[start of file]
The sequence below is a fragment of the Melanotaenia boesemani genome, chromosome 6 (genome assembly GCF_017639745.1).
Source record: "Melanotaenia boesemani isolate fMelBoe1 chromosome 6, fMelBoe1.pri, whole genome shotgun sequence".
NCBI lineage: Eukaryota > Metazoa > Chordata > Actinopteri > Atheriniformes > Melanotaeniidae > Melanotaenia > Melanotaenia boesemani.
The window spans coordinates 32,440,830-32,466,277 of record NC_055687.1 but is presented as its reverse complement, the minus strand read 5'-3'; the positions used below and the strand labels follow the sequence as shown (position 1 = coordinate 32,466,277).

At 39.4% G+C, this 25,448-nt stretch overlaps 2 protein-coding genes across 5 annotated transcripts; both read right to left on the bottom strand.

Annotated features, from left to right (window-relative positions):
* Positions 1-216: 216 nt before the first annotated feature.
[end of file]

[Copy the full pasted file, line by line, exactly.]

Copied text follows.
The sequence below is a fragment of the Melanotaenia boesemani genome, chromosome 6 (genome assembly GCF_017639745.1).
Source record: "Melanotaenia boesemani isolate fMelBoe1 chromosome 6, fMelBoe1.pri, whole genome shotgun sequence".
NCBI lineage: Eukaryota > Metazoa > Chordata > Actinopteri > Atheriniformes > Melanotaeniidae > Melanotaenia > Melanotaenia boesemani.
The window spans coordinates 32,440,830-32,466,277 of record NC_055687.1 but is presented as its reverse complement, the minus strand read 5'-3'; the positions used below and the strand labels follow the sequence as shown (position 1 = coordinate 32,466,277).

At 39.4% G+C, this 25,448-nt stretch overlaps 2 protein-coding genes across 5 annotated transcripts; both read right to left on the bottom strand.

Annotated features, from left to right (window-relative positions):
* Positions 1-216: 216 nt before the first annotated feature.